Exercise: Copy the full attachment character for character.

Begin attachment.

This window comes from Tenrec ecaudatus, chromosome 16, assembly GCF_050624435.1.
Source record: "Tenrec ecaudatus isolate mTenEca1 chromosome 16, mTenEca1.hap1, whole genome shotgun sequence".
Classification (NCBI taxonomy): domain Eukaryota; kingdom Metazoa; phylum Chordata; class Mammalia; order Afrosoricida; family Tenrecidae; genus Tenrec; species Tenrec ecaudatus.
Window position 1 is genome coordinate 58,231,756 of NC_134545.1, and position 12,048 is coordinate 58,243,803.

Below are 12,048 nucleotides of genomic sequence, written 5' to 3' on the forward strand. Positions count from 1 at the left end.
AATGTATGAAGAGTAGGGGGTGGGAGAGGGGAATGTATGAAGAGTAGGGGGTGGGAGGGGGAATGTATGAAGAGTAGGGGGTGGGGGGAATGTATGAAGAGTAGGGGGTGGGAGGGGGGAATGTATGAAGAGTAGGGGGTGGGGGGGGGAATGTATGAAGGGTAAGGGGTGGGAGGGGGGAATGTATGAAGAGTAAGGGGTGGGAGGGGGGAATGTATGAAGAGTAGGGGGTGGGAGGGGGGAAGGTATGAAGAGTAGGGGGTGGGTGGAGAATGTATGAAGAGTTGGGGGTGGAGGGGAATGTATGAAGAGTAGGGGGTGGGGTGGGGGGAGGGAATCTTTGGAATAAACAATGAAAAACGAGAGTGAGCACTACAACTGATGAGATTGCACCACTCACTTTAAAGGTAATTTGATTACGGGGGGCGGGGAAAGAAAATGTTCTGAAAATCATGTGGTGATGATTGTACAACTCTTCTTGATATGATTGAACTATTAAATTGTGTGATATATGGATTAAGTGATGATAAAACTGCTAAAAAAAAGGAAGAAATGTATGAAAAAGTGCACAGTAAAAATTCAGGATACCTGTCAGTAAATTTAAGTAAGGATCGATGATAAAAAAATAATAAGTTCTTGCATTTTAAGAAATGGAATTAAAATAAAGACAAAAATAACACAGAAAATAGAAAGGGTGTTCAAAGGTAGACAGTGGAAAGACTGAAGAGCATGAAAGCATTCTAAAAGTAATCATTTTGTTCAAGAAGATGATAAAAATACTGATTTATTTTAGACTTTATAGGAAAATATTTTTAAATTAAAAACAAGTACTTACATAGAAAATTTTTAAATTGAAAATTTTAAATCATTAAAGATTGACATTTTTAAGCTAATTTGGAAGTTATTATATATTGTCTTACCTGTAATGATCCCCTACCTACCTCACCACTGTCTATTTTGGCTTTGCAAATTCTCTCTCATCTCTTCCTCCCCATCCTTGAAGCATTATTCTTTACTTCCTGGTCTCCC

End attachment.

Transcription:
This window comes from Tenrec ecaudatus, chromosome 16, assembly GCF_050624435.1.
Source record: "Tenrec ecaudatus isolate mTenEca1 chromosome 16, mTenEca1.hap1, whole genome shotgun sequence".
Classification (NCBI taxonomy): domain Eukaryota; kingdom Metazoa; phylum Chordata; class Mammalia; order Afrosoricida; family Tenrecidae; genus Tenrec; species Tenrec ecaudatus.
Window position 1 is genome coordinate 58,231,756 of NC_134545.1, and position 12,048 is coordinate 58,243,803.

Below are 12,048 nucleotides of genomic sequence, written 5' to 3' on the forward strand. Positions count from 1 at the left end.
AATGTATGAAGAGTAGGGGGTGGGAGAGGGGAATGTATGAAGAGTAGGGGGTGGGAGGGGGAATGTATGAAGAGTAGGGGGTGGGGGGAATGTATGAAGAGTAGGGGGTGGGAGGGGGGAATGTATGAAGAGTAGGGGGTGGGGGGGGGAATGTATGAAGGGTAAGGGGTGGGAGGGGGGAATGTATGAAGAGTAAGGGGTGGGAGGGGGGAATGTATGAAGAGTAGGGGGTGGGAGGGGGGAAGGTATGAAGAGTAGGGGGTGGGTGGAGAATGTATGAAGAGTTGGGGGTGGAGGGGAATGTATGAAGAGTAGGGGGTGGGGTGGGGGGAGGGAATCTTTGGAATAAACAATGAAAAACGAGAGTGAGCACTACAACTGATGAGATTGCACCACTCACTTTAAAGGTAATTTGATTACGGGGGGCGGGGAAAGAAAATGTTCTGAAAATCATGTGGTGATGATTGTACAACTCTTCTTGATATGATTGAACTATTAAATTGTGTGATATATGGATTAAGTGATGATAAAACTGCTAAAAAAAAGGAAGAAATGTATGAAAAAGTGCACAGTAAAAATTCAGGATACCTGTCAGTAAATTTAAGTAAGGATCGATGATAAAAAAATAATAAGTTCTTGCATTTTAAGAAATGGAATTAAAATAAAGACAAAAATAACACAGAAAATAGAAAGGGTGTTCAAAGGTAGACAGTGGAAAGACTGAAGAGCATGAAAGCATTCTAAAAGTAATCATTTTGTTCAAGAAGATGATAAAAATACTGATTTATTTTAGACTTTATAGGAAAATATTTTTAAATTAAAAACAAGTACTTACATAGAAAATTTTTAAATTGAAAATTTTAAATCATTAAAGATTGACATTTTTAAGCTAATTTGGAAGTTATTATATATTGTCTTACCTGTAATGATCCCCTACCTACCTCACCACTGTCTATTTTGGCTTTGCAAATTCTCTCTCATCTCTTCCTCCCCATCCTTGAAGCATTATTCTTTACTTCCTGGTCTCCC